• The second reason is that β-hydroxybutyrate (BHB), one of the main ketone bodies, is potentially burned much more efficiently by the mitochondria than glucose [4]. The glucose burns like highly flammable kindling that needs to be constantly replenished to keep the fire going whereas ketones burn slowly and steadily like coal.

Getting into ketosis isn’t straight forward

Due to the carb heavy western diet, getting into ketosis is a state the general population rarely enter into. Eating a high amount of carbs tells the body ‘there’s plenty of sugar going, no need to burn fat – let’s keep that stored for when we need it’. But cutting the carbs itself is not enough. Eating too much protein can prevent the body entering ketosis as this spikes insulin and tells the body not to burn ketones. So if you’re eating much less carbs and less protein you have to eat much more fat. However, the controversies and confusions around fats can still be off putting to people to go high fat even after there’s good science to support dietary fat intake [5]. Social norms are hard to overcome.

Even if you’re eating high fat and low carb, it can still take awhile to get get the body comfortable with ketosis. It takes time for the up-regulation of the genes [6] and enzymes needed for converting fats to ketones [7].

Hacking ketosis

Luckily, there are some ways to ‘hack’ the state of ketosis:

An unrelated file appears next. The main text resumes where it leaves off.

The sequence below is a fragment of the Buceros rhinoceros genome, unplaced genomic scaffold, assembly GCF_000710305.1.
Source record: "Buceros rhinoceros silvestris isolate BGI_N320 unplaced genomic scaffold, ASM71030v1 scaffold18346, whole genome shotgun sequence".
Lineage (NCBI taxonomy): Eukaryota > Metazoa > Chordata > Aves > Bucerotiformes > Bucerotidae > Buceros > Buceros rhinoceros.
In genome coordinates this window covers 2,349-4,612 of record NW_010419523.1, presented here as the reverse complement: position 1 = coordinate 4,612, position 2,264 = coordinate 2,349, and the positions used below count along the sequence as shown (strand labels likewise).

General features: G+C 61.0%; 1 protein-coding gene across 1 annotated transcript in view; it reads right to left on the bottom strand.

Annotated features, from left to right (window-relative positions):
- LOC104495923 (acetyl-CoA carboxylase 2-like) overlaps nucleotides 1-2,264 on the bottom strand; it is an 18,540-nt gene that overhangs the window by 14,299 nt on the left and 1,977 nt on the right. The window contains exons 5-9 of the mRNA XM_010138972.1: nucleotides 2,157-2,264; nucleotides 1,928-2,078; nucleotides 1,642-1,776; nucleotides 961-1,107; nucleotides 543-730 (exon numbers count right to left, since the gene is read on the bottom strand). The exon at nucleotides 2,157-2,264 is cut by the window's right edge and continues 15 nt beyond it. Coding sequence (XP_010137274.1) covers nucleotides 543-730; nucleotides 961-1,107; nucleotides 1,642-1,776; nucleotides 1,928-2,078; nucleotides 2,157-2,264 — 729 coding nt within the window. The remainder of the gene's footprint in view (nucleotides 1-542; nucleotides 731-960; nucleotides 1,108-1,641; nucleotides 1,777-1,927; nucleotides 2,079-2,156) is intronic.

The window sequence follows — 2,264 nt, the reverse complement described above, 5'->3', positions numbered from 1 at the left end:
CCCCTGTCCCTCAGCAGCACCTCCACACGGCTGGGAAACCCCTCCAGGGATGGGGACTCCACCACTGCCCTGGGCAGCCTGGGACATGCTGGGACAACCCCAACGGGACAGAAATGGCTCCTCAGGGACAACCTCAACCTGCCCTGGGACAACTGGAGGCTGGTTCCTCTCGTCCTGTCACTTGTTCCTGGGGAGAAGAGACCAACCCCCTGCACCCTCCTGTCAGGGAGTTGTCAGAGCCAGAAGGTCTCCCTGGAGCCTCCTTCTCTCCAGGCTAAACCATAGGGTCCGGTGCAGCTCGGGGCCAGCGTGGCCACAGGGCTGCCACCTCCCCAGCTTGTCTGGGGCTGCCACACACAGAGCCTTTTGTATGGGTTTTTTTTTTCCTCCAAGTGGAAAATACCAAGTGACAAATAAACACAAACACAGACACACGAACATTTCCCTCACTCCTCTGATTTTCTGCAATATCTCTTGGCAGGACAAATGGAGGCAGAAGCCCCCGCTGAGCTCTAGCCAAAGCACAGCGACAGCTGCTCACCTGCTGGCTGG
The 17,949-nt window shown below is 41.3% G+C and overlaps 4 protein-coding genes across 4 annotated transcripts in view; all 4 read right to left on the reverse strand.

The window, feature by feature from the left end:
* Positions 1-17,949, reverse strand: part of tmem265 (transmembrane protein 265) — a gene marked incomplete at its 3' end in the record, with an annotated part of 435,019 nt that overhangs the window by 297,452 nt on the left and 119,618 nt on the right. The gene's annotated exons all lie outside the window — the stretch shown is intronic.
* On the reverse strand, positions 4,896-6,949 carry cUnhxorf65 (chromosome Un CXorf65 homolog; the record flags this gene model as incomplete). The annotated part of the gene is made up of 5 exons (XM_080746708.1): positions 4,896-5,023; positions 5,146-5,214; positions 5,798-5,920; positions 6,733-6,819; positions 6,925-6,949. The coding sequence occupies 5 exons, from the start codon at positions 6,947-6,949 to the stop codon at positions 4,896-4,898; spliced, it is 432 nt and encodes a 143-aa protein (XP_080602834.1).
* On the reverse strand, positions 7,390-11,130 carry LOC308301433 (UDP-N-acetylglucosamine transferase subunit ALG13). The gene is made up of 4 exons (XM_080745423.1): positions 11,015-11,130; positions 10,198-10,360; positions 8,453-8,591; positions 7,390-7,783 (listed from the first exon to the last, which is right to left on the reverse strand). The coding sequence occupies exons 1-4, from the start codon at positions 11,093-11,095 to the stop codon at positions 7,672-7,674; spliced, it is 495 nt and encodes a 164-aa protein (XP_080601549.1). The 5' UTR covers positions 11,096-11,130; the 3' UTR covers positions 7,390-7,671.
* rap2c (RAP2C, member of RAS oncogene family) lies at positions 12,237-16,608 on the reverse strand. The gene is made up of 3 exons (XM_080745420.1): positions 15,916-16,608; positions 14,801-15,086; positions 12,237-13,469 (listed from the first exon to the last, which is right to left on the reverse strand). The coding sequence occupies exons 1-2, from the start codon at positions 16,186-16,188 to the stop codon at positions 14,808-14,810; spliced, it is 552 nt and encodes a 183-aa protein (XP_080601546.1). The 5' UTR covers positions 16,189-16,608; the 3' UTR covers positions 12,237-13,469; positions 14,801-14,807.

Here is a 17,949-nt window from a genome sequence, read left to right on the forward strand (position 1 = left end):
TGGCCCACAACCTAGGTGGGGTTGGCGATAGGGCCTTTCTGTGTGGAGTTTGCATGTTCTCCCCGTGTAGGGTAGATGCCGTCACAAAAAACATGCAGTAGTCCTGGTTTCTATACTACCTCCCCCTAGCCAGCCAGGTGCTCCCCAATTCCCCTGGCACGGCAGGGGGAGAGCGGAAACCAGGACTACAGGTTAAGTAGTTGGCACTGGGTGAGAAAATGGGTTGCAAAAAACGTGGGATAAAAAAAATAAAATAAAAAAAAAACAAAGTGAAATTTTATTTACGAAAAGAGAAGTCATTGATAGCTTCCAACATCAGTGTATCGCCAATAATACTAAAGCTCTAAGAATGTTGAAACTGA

• Fasting – once the body runs out of glycogen the body then turns to the fat stores.
  • Exercise can stimulate ketosis, particularly High Intensity Interval Training (HIIT). Although best to combine this with diet.
  • Taking exogeneous ketones such as ketogenic fats such as Bulletproof® Brain Octane® and ketone salts can get you into ketosis.

Levels of ketosis

  • Slight / mild ketosis: blood ketones are in the range 0.2-0.5 mMol/L.
  • Nutritional ketosis: When levels of blood ketones hit 0.5 mMol/L, nutritional ketosis kicks in. At this point the level of blood ketones resets the body’s hunger hormones (leptin and ghrelin), leaving a feeling of satiation [8]1
  • Optimal ketosis: When blood levels hit 1.5-3.0 mMol/L, this is when the effects of mental clarity and focus really kick in.
  • Ketoacidosis: Blood ketones over 10mMmol/L can lead to the blood becoming highly acidic. Ketoacidosis is a life threatening condition most common in untreated diabetics and alcoholics and is difficult to achieve through a ketogenic diet alone.